The huge big jet aircraft orders that nearly always ring loud from these air shows aren’t likely to be forthcoming. Boeing and Airbus are playing down expectations. The days of 100+ orders are over for now.
In the past weeks Lufthansa has turned 14 firm 777-9 orders into options, the next step is cancellation.
British Airways is deferring deliveries of its 777-9 to ease over capacity issues.
Qatar is dithering over cutting ten 777-8 orders or turning them into 777-9’s. Rumour has it the cut is now more likely.
The 787 is having production cut in 2020 just having ramped up to 14, it’s going down to 12.
Airbus have shelved plans to raise A350 production to 14 and will stay at 10 per month.
Not only that but Airbus basically said they were not looking at any type of A380 replacement to compete against the 777-9. They recognise there just isn’t a market for it.
And then there’s Emirates. Indications are they’re still wondering how their future aircraft profile will look, but it became clearer today when the finalised a 30 provisional order deal for A359’s and added 20 more turning the whole lot into a firm order of 50.
They see the writing on the wall, as non-stop flights head towards realisation from New York and London to Australia. These will redefine the next 25 years of intercontinental flight, cutting out the Middle East from the giant connecting hubs they’ve become and diminishing their customer base.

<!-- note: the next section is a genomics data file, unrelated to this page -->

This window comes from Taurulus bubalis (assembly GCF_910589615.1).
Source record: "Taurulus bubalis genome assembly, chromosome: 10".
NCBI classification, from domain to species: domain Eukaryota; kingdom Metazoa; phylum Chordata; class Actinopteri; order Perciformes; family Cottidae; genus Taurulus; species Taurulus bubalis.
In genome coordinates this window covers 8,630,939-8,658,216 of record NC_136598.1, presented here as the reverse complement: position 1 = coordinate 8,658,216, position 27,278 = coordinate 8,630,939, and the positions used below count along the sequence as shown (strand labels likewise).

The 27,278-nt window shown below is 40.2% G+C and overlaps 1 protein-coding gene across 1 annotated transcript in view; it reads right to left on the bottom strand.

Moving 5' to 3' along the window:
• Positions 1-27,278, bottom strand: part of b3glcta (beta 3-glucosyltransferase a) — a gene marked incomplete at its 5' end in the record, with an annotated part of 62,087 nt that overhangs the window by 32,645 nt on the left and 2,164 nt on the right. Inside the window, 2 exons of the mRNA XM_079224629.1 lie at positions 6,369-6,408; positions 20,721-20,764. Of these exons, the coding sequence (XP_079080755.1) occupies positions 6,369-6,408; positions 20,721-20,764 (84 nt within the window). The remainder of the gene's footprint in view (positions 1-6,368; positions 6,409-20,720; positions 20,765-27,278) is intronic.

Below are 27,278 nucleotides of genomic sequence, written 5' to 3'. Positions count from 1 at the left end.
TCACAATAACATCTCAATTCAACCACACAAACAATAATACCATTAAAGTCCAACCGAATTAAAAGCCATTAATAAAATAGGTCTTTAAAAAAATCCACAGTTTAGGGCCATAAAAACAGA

And it’s worse than it looks, because they know that every European and US airline that sees ULR flying being a reality is going to want to do it. And the more it proves viable the more passengers will be willing to do it and prices will drop.
So Emirates, which has 150 777-9’s on order is publicly rethinking that total. It’s also looking – again – at the 787-10 order. And the 70 Airbus order for A359’s and A330neo’s rising by 20 more A359’s today tells you where they see the future.
And…a familiar refrain from the Qataris and Emirates, “we’re sick of the delays on what we have ordered”.
However there is still a place for the single aisle. Airbus are mopping up orders on the A320 series and if there are orders this week that’s where they’ll go.
Boeing meanwhile are working the show like its their last chance, apologising for the MAX, and touting for business like a man with a begging bowl. A 737 order would be a big deal – something like BA’s 200 aircraft order would be a major coup. Frankly any order for the MAX would be a big deal right now.
It’s not impossible for something positive to be sprung at the show for Boeing. Person to person contact at these events can be transformative. But it seems far less likely this time round.